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The Great Mosque of Djenné, Mali, is a magnet for tourists, but it is increasingly difficult for locals to live a normal life around it.
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This New York Times short video is an intriguing glimpse into some of the cultural pressures behind having the designation of being an official world heritage site. The grerat mosque combined with the traditional mud-brick feel to the whole city draws in tourists and is a source of communal pride, but many homeowners want to modernize and feel locked into traditional architecture by outside organizations that want them to preserve an 'authentic' cultural legacy.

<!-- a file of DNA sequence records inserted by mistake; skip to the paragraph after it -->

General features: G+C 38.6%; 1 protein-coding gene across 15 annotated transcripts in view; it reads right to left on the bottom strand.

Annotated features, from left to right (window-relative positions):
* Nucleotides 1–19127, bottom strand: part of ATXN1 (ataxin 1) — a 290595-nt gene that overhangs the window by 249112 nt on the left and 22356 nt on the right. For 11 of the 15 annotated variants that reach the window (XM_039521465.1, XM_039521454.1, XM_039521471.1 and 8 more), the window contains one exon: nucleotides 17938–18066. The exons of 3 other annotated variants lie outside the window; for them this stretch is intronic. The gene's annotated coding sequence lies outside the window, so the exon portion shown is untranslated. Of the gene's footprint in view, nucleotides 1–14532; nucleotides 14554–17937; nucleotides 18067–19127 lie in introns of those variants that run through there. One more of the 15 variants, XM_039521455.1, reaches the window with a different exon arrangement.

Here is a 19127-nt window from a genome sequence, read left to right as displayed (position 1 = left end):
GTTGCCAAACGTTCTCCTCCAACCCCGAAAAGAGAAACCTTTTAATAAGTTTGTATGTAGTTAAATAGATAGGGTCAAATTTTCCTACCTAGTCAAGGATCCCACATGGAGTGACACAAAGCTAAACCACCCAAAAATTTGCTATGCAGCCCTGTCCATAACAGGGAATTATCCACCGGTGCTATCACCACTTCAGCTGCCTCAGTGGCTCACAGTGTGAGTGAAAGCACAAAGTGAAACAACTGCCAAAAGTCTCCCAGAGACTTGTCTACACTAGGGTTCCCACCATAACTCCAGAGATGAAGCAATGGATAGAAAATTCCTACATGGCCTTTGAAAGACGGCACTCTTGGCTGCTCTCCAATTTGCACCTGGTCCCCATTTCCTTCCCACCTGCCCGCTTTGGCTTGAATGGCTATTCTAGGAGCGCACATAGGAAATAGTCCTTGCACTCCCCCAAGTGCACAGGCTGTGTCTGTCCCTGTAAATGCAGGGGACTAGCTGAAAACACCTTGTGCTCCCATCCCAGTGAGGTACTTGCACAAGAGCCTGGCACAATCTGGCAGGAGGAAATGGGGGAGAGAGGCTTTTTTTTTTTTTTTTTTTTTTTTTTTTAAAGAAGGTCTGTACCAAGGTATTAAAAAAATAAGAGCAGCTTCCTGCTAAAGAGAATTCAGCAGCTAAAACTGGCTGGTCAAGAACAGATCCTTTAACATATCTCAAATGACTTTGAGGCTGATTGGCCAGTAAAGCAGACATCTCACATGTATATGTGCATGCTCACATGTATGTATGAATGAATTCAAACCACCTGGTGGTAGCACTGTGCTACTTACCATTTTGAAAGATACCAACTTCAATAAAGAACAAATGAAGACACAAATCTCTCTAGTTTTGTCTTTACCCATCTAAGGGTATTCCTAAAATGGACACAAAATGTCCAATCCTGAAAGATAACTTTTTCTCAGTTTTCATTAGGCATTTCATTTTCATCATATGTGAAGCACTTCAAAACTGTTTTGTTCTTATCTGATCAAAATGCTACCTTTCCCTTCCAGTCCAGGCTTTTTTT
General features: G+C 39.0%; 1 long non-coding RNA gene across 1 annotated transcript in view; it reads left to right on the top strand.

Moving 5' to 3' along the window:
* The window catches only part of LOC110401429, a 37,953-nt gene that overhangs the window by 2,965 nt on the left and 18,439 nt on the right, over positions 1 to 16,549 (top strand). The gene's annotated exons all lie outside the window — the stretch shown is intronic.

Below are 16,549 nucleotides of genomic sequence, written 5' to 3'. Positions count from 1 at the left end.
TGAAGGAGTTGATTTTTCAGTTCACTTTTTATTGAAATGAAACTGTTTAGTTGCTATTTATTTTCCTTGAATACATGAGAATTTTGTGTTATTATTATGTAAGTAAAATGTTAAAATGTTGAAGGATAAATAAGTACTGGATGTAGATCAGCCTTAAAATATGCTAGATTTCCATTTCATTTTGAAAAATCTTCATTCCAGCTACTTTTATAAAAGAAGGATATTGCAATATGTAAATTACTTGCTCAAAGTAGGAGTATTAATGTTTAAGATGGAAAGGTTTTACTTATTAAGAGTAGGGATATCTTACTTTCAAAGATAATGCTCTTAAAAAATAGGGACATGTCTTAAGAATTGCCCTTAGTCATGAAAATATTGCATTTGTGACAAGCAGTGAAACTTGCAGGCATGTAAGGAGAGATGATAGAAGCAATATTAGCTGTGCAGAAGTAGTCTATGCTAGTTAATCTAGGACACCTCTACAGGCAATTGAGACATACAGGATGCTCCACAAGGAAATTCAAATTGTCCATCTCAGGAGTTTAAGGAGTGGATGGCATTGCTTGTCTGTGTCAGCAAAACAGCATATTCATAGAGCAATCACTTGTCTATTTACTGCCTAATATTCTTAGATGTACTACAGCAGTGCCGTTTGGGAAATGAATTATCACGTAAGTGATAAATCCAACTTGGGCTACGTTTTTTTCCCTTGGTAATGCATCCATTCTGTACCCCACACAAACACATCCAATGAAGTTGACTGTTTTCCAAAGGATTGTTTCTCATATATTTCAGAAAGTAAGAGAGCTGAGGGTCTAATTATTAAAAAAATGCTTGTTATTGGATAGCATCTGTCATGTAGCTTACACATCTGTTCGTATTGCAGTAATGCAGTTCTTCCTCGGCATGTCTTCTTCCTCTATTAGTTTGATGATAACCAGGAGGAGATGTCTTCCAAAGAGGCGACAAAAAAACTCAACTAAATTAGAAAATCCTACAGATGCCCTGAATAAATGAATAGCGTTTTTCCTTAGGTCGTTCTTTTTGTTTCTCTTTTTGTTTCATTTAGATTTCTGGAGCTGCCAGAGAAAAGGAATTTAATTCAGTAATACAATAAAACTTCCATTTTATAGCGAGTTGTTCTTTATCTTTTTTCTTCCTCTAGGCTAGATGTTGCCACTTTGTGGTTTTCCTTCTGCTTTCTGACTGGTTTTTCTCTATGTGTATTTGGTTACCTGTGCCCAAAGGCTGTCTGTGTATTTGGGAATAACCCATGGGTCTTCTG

Tags: Islam, tourism, place, religion, culture, historical, community, Mali, Africa.